Warner Brothers gives William Wyler’s Ben-Hur their Ultimate Collector’s Edition treatment as they celebrate the film’s 50th anniversary, albeit two years late, with a limited run of 125,000 copies. Based on Lew Wallace’s 1880 novel Ben-Hur: A Tale of the Christ, this winner of 11 Oscars comes to Blu-ray in an impressive transfer filled with extras that will keep Classic Hollywood fans engaged for hours.
After a musical overture from Mikos Rózsa’s award-winning score and a prologue detailing the birth of Christ, the film introduces Judah Ben-Hur (Charlton Heston), a wealthy Jewish merchant. He is reunited with childhood friend Massala (Stephen Boyd), who is now a Roman soldier. Massala asks Judah to name those who speak out against the Empire, but Judah refuses. When an opportunity later presents itself, Massala has Judah, his mother Miriam (Martha Scott), and his sister Tirzah (Cathy O’Donnell) arrested. Judah is sentenced to work the galleys and on his way, he encounters a kind carpenter, seen only from the back, who offers him some much-needed water.
Years go by and Judah finds himself in the galley of Consul Quintus Arrius (Jack Hawkins) who is after Macedonian pirates. For no apparent reason, Arrius orders Judah not to be shackled, which works out well for him when the pirates attack. Rather than be trapped and left to drown like most of the other slaves, Judah emerges to save Arrius’ from being killed by an attacker and then jumps in the sea to rescue him. They drift away and are found by Romans. To show his thanks, Arrius requests the charges against Judah be dropped and adopts him.
Judah searches for his family only to discover they are dead. This motivates him to enter the chariot race where Massala is one of the entrants since, as he is told, “there is no law in the arena. Many are killed.” It is one of the most elaborate sequences ever staged and a landmark in the medium. Later, Judah re-encounters Jesus Christ. He hears of the Sermon on the Mount and during Christ’s march to Calvary, he returns Christ’s generosity by offering him water. During the Crucifixion, as thunderstorms rage, Judah undergoes a conversion.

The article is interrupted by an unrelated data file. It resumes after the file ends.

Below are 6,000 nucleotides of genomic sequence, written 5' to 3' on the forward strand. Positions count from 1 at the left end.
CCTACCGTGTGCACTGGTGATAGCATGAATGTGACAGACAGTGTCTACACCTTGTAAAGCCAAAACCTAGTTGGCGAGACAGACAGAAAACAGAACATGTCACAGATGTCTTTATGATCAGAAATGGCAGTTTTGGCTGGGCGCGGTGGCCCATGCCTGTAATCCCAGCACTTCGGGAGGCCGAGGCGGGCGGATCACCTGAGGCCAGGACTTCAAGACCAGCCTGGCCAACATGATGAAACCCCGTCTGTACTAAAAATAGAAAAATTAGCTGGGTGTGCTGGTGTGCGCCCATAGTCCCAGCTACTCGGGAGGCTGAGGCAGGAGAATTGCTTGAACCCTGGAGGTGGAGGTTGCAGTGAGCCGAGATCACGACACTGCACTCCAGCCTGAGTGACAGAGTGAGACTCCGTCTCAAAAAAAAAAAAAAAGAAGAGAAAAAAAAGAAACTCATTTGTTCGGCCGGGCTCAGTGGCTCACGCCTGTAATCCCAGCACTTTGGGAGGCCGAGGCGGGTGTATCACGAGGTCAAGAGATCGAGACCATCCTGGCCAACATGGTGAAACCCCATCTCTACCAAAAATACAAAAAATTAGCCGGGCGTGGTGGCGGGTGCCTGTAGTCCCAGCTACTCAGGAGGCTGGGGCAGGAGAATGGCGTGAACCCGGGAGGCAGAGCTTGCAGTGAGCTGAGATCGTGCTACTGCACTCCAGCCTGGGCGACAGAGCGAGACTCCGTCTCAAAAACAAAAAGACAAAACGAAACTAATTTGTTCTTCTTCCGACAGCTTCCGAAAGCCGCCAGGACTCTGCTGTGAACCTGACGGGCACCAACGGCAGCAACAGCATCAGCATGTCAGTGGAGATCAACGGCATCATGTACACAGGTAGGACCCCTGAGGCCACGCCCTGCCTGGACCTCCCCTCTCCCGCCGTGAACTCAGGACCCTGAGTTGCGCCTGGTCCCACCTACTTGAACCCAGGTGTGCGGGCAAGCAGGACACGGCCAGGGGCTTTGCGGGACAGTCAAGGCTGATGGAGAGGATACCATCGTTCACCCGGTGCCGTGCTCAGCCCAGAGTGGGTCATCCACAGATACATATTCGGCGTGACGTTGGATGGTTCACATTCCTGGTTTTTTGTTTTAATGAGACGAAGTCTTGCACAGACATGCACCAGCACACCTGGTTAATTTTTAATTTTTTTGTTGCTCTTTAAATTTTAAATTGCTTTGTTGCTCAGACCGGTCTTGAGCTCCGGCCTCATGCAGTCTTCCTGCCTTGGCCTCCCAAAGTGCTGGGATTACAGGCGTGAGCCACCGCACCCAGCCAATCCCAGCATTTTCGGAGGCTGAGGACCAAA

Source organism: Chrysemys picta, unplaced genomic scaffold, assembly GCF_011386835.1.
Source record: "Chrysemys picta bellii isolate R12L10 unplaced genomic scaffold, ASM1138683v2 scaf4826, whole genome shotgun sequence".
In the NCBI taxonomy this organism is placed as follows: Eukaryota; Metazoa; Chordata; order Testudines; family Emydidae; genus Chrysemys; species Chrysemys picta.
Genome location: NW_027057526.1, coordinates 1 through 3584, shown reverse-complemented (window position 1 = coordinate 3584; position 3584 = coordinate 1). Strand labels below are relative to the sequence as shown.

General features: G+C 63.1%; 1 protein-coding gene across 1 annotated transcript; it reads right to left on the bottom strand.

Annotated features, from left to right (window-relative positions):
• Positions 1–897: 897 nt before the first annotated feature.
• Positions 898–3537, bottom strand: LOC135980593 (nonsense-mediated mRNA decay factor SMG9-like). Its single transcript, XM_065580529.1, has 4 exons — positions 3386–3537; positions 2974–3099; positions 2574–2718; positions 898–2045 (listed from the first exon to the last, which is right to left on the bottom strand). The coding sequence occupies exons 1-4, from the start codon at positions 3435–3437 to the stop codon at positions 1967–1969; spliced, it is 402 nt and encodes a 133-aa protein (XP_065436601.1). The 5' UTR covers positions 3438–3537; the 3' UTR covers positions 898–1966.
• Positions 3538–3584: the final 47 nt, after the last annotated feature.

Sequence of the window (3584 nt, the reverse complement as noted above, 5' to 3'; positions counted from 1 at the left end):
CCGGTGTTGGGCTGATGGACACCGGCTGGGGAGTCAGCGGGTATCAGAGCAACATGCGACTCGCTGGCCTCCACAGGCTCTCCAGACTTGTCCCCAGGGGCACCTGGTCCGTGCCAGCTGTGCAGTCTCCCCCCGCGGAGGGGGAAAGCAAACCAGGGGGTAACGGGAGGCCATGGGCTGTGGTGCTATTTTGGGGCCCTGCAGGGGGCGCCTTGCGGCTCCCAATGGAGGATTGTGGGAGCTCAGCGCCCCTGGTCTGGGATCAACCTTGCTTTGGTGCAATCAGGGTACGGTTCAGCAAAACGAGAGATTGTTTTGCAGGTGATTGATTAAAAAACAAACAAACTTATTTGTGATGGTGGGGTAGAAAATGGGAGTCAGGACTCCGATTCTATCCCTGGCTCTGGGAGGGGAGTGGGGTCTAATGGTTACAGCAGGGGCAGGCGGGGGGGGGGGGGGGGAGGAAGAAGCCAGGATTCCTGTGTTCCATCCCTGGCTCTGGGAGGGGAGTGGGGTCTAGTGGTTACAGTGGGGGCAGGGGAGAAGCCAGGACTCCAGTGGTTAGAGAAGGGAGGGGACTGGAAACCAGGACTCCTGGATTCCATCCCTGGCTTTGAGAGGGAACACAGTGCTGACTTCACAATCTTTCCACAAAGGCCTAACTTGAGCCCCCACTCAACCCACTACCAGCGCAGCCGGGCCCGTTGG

While Ben-Hur is an undeniably significant film in Hollywood’s history, it falters a bit during its 212-minute runtime because the story and its lead character are too simplistic and the screenwriter’s heavy hand can be felt directing the character toward the intended conclusion. It’s hard to believe Judah would spare Arrius and except the adoption after the years of punishment he and his people have endured at the hands of Romans. Also, his conversion was effortless and uncinematic. It’s certainly understandable that the kindness and words of Christ could have an impact upon a person, but when God magically cures lepers in a lightening strike, it’s a bit over the top. The realization of the character isn’t helped by the fact that Heston is much better as an action star than an emotive actor.
The visuals on the Blu-ray looks are very impressive. As Will McKinley of Cinema Sentries reports, “Warner Bros, embarked upon a $1 million digital overhaul of “Ben-Hur, using the original 65mm negative as source material. Each frame was scanned at an ultra-high resolution of 8K (8000+ lines of resolution, eight times greater than HD) and color corrected…Not surprisingly, the effort took longer than expected, and the 50th anniversary restoration became a 52nd anniversary restoration.”
The disc has been given a 1080p/AVC MPEG-4 encoded transfer and is displayed at the original aspect ratio of 2.76:1. Colors are very impressive. The Roman red robes stand out and the countryside locations appear lifelike from the green of trees to the browns of the soil. Details are particularly impressive, like the intricacy of the metal work on the armor. No digital artifacts were noticed, including during the chariot race when they had ample opportunity with horse hair flying in the wind and objects whizzing by. Spreading the film across two discs likely helped in this area.